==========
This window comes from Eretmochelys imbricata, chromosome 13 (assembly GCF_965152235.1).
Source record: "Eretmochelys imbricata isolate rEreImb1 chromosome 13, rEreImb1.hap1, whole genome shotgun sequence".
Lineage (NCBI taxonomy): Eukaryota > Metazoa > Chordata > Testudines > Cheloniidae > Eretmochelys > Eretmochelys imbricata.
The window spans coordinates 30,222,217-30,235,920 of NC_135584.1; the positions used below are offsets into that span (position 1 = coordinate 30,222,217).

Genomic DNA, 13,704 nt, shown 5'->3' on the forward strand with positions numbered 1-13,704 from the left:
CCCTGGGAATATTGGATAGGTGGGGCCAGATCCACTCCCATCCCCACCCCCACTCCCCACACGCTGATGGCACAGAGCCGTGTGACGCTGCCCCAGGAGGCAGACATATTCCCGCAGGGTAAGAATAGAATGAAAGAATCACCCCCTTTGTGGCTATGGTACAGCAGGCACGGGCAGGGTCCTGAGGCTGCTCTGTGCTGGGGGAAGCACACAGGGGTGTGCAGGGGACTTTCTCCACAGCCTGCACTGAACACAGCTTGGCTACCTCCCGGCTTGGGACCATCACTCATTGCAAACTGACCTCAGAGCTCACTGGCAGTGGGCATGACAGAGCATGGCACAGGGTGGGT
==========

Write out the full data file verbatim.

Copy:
This window comes from Eretmochelys imbricata, chromosome 13 (assembly GCF_965152235.1).
Source record: "Eretmochelys imbricata isolate rEreImb1 chromosome 13, rEreImb1.hap1, whole genome shotgun sequence".
Lineage (NCBI taxonomy): Eukaryota > Metazoa > Chordata > Testudines > Cheloniidae > Eretmochelys > Eretmochelys imbricata.
The window spans coordinates 30,222,217-30,235,920 of NC_135584.1; the positions used below are offsets into that span (position 1 = coordinate 30,222,217).

Genomic DNA, 13,704 nt, shown 5'->3' on the forward strand with positions numbered 1-13,704 from the left:
CCCTGGGAATATTGGATAGGTGGGGCCAGATCCACTCCCATCCCCACCCCCACTCCCCACACGCTGATGGCACAGAGCCGTGTGACGCTGCCCCAGGAGGCAGACATATTCCCGCAGGGTAAGAATAGAATGAAAGAATCACCCCCTTTGTGGCTATGGTACAGCAGGCACGGGCAGGGTCCTGAGGCTGCTCTGTGCTGGGGGAAGCACACAGGGGTGTGCAGGGGACTTTCTCCACAGCCTGCACTGAACACAGCTTGGCTACCTCCCGGCTTGGGACCATCACTCATTGCAAACTGACCTCAGAGCTCACTGGCAGTGGGCATGACAGAGCATGGCACAGGGTGGGT